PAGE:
At the beginning of every NHL season, there are expectations for teams to play their best and set certain goals. They always come in with a positive attitude and hopes of making the playoffs.
For the Toronto Maple Leafs, that isn’t the case.
After another disastrous season in 2014/15, we knew that change was coming. And it came quickly.
With Brendan Shanahan and Kyle Dubas already on board a year before, the Leafs went after the most sought after name in free agency, Mike Babcock. From that point, both the president and newly appointed head coach preached two themes, patience and pain.
After a 2-8-2 start to the season, it’s safe to say that we are already in the “pain” mode of the rebuild for this historic franchise. It’s also a good time to point out that we can completely write off the playoffs for this year (even though we knew it wasn’t going to happen going into training camp). Although we are seeing a different team in terms of possession and the ability to buy into a new system and structure, this is just the beginning of more pain to come based on the aforementioned record.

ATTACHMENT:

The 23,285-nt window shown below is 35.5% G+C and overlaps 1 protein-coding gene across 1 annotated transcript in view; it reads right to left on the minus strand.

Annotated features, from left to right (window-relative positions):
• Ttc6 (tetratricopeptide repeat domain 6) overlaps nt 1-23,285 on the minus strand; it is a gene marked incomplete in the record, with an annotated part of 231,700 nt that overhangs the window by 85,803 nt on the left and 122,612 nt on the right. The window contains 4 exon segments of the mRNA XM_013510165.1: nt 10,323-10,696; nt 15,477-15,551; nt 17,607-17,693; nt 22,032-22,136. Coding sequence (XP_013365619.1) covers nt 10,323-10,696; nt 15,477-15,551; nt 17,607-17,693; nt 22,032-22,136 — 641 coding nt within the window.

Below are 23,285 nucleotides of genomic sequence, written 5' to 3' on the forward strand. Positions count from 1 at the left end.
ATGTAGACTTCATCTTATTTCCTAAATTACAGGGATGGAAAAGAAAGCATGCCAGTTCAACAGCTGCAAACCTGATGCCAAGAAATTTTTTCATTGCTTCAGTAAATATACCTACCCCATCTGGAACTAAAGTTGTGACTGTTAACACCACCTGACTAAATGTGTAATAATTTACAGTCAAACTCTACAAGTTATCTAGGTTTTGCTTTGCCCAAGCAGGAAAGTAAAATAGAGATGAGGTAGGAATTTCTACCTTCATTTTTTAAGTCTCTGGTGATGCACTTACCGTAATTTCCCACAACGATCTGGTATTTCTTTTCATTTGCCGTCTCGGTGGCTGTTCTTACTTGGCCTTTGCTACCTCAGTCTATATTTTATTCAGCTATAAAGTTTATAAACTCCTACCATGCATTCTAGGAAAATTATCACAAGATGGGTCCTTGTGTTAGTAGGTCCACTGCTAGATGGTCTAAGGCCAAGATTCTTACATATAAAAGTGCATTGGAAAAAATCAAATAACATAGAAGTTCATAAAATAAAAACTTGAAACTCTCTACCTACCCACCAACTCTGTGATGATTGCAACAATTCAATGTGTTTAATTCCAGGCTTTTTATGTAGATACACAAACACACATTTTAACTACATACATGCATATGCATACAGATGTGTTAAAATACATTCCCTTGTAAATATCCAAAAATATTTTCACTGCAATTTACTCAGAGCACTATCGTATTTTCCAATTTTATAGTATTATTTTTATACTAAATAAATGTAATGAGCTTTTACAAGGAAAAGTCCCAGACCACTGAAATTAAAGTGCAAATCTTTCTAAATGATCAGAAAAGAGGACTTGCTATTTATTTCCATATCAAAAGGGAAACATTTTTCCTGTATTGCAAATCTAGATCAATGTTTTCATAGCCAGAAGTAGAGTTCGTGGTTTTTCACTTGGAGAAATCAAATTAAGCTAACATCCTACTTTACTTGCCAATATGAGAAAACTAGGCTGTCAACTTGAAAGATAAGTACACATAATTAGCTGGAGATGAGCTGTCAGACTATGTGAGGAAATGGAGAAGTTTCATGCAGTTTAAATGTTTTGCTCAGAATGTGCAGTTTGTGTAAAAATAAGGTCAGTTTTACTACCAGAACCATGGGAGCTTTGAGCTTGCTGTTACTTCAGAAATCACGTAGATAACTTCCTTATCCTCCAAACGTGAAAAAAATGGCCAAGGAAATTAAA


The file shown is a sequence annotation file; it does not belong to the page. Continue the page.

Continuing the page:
With that in mind, there is a positive at the end of all this. The potential of adding another key piece at the NHL Entry Draft in Buffalo, New York.
While people are intrigued by the skill of guys like highly touted centre Auston Matthews (ZSC Lions), Jakob Chychrun (Sarnia Sting) and Jesse Puljujarvi (Karpat), there a few other names that stand out and could make an impact on any team.
While it looks like the Maple Leafs are in perfect position to draft one of these prospects, it’s not all set in stone…yet.
Scenario: Let’s say the Leafs fall out of the top three and end up in the 4-7 range of the draft. Two names that stand out in that range are: Michael McLeod and Alexander Nylander of the Mississauga Steelheads.